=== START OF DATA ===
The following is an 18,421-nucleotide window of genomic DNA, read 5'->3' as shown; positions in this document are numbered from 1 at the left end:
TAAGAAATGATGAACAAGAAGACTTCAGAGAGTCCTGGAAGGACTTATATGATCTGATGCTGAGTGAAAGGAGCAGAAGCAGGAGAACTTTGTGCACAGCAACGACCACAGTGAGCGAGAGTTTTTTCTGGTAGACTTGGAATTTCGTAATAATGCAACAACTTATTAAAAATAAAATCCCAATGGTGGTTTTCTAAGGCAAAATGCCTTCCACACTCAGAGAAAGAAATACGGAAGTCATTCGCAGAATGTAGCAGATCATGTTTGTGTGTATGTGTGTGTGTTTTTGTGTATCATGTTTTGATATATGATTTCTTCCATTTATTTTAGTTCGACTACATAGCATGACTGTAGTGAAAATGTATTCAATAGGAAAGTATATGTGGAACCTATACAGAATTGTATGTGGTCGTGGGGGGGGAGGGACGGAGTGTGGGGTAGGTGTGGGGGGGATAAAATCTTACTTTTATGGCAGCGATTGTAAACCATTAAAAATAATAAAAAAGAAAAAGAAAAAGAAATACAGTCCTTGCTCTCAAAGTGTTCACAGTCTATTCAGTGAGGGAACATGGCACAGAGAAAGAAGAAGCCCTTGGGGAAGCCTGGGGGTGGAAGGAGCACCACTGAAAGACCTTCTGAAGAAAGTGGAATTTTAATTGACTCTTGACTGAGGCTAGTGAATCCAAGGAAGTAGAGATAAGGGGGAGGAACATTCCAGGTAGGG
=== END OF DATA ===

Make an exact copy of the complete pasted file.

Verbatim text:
The following is an 18,421-nucleotide window of genomic DNA, read 5'->3' as shown; positions in this document are numbered from 1 at the left end:
TAAGAAATGATGAACAAGAAGACTTCAGAGAGTCCTGGAAGGACTTATATGATCTGATGCTGAGTGAAAGGAGCAGAAGCAGGAGAACTTTGTGCACAGCAACGACCACAGTGAGCGAGAGTTTTTTCTGGTAGACTTGGAATTTCGTAATAATGCAACAACTTATTAAAAATAAAATCCCAATGGTGGTTTTCTAAGGCAAAATGCCTTCCACACTCAGAGAAAGAAATACGGAAGTCATTCGCAGAATGTAGCAGATCATGTTTGTGTGTATGTGTGTGTGTTTTTGTGTATCATGTTTTGATATATGATTTCTTCCATTTATTTTAGTTCGACTACATAGCATGACTGTAGTGAAAATGTATTCAATAGGAAAGTATATGTGGAACCTATACAGAATTGTATGTGGTCGTGGGGGGGGAGGGACGGAGTGTGGGGTAGGTGTGGGGGGGATAAAATCTTACTTTTATGGCAGCGATTGTAAACCATTAAAAATAATAAAAAAGAAAAAGAAAAAGAAATACAGTCCTTGCTCTCAAAGTGTTCACAGTCTATTCAGTGAGGGAACATGGCACAGAGAAAGAAGAAGCCCTTGGGGAAGCCTGGGGGTGGAAGGAGCACCACTGAAAGACCTTCTGAAGAAAGTGGAATTTTAATTGACTCTTGACTGAGGCTAGTGAATCCAAGGAAGTAGAGATAAGGGGGAGGAACATTCCAGGTAGGG